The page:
Confessions of a Building Science Zealot

How Accurate Is REM/Rate as an Energy Modeling Tool?

US Energy Flows — Inputs and Outputs 1995 to 2010

Total Energy Use Down in US, Wind & Solar Up


Photo of hobos on train track in the public domain, from Wikimedia Commons.


NOTE: Comments are moderated. Your comment will not appear below until approved.

This Post Has 8 Comments

  1. I am happy to hear of your
    I am happy to hear of your data logging.

  2. I love these things. You’re
    I love these things. You’re right that getting around to actually spending the money can take some effort, even though they are not really that expensive. 
    I’ve only got a couple of the new ones ’cause the old ones keep working. I bought most of mine several years ago from a company that couldn’t figure out how to interpret the data. I charged them to do that and then talked them into selling me the loggers at a very reasonable price. 
    When you are reading the data it’s important to remember that usually the data is going to look mostly boring. What you’re looking for are the subtle anomalies over long periods. Frankly, using data loggers to find gross and obvious faults isn’t their strong suit. It can be useful to provide documentation in those cases though. 
    Choosing the right combination of loggers is important as well. In out business most will find the temp/humidity units will be their bread and butter. But the motor and electrical monitoring loggers can really help you sort out some vexing problems too.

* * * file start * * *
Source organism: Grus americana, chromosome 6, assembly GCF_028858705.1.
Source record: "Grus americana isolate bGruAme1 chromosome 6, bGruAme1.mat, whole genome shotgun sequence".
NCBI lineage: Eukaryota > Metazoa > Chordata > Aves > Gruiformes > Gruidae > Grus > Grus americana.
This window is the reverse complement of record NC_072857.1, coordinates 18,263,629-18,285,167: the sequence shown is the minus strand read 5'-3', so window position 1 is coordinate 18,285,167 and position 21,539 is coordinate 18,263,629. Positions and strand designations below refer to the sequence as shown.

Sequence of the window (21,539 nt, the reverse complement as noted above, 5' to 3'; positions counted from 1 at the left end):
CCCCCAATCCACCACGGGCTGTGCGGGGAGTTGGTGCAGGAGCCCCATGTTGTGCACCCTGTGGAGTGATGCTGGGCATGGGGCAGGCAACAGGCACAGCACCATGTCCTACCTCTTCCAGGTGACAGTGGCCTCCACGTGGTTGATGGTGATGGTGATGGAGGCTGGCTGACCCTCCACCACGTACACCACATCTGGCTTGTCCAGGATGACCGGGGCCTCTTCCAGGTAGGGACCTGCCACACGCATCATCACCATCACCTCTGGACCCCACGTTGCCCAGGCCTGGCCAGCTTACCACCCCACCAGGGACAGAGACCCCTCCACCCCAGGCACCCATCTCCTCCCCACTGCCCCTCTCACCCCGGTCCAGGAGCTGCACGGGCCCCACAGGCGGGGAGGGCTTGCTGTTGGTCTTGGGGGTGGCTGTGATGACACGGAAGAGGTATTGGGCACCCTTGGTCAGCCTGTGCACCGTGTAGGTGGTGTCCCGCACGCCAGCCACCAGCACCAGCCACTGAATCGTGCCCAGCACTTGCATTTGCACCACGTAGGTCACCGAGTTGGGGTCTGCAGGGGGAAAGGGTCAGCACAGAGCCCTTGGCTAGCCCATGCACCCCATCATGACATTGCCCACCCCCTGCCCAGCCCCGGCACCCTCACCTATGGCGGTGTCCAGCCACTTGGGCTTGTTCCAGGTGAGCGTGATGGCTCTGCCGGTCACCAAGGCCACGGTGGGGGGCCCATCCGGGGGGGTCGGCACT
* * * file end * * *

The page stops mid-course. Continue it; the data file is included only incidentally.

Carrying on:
Just be aware that some of the electrical monitoring units are going to require you to access electric distribution panels. Know your local laws and your own abilities (realistically) before you attempt that.

  3. My HOBOs were deployed last
    My HOBOs were deployed last night at 11:00 in my 1927 (we’ll just say, “energy challenged”) bungalow.  
    Game On! 
    As an Ind. Eng., I better be pretty good with the data analysis part. I sadly enjoy staying up late with a nice data set and trying to come up with a Freakonomics-type data correlation. 
    It’s the whole pretty, succinct presentation thing that always gets me.

  4. One application which might
    One application which might be enlightening is runtime of heating and air conditioning systems. I used temp-only loggers (a cheaper brand) and could figure out that one AC system was about 3X larger than really required. 
    Eager to hear your study of the master bath with no exhaust fan. One function is just “fart fan” and I suppose you must open a window for that function. A second function is removing humidity from the bath, any way to get a few ACH (air changes per hour) will address that. Circulation from the HVAC system may do an adequate job there.

  5. Data is…, well, just data.
    Data is…, well, just data. Knowledge comes from interpretation.

  6. This, among other reasons, is
    This, among other reasons, is why I love the Energy Vanguard blog. You keep taking on subjects like this one that I really dig! 🙂 
    Last week I installed an Ecobee thermostat in my home. This unit is one data logging animal: indoor temp, indoor humidity, fan run time, cooling and heating stage run time, outdoor temp, etc. Using the web portal, you can download Excel spreadsheets of the stat’s data and get super granular with it. Perhaps a thermostat like this would dovetail nicely with your Hobo loggers recording spot conditions like your bathrooms, etc.